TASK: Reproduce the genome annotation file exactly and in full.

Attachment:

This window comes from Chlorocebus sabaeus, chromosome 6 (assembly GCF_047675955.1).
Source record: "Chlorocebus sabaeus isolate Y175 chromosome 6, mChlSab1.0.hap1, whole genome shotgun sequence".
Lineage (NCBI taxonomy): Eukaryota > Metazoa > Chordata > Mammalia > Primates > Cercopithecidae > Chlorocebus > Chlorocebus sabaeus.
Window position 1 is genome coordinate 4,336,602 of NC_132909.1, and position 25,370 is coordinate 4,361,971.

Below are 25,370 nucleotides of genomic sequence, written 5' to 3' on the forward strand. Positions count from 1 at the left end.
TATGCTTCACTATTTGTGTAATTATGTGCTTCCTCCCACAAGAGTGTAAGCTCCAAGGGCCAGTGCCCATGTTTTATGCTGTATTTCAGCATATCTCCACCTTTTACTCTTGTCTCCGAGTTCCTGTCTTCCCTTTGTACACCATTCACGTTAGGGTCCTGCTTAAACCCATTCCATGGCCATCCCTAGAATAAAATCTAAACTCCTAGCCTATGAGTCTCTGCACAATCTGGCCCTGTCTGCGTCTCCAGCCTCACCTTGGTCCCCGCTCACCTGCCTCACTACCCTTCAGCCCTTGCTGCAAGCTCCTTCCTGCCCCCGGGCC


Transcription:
This window comes from Chlorocebus sabaeus, chromosome 6 (assembly GCF_047675955.1).
Source record: "Chlorocebus sabaeus isolate Y175 chromosome 6, mChlSab1.0.hap1, whole genome shotgun sequence".
Lineage (NCBI taxonomy): Eukaryota > Metazoa > Chordata > Mammalia > Primates > Cercopithecidae > Chlorocebus > Chlorocebus sabaeus.
Window position 1 is genome coordinate 4,336,602 of NC_132909.1, and position 25,370 is coordinate 4,361,971.

Below are 25,370 nucleotides of genomic sequence, written 5' to 3' on the forward strand. Positions count from 1 at the left end.
TATGCTTCACTATTTGTGTAATTATGTGCTTCCTCCCACAAGAGTGTAAGCTCCAAGGGCCAGTGCCCATGTTTTATGCTGTATTTCAGCATATCTCCACCTTTTACTCTTGTCTCCGAGTTCCTGTCTTCCCTTTGTACACCATTCACGTTAGGGTCCTGCTTAAACCCATTCCATGGCCATCCCTAGAATAAAATCTAAACTCCTAGCCTATGAGTCTCTGCACAATCTGGCCCTGTCTGCGTCTCCAGCCTCACCTTGGTCCCCGCTCACCTGCCTCACTACCCTTCAGCCCTTGCTGCAAGCTCCTTCCTGCCCCCGGGCC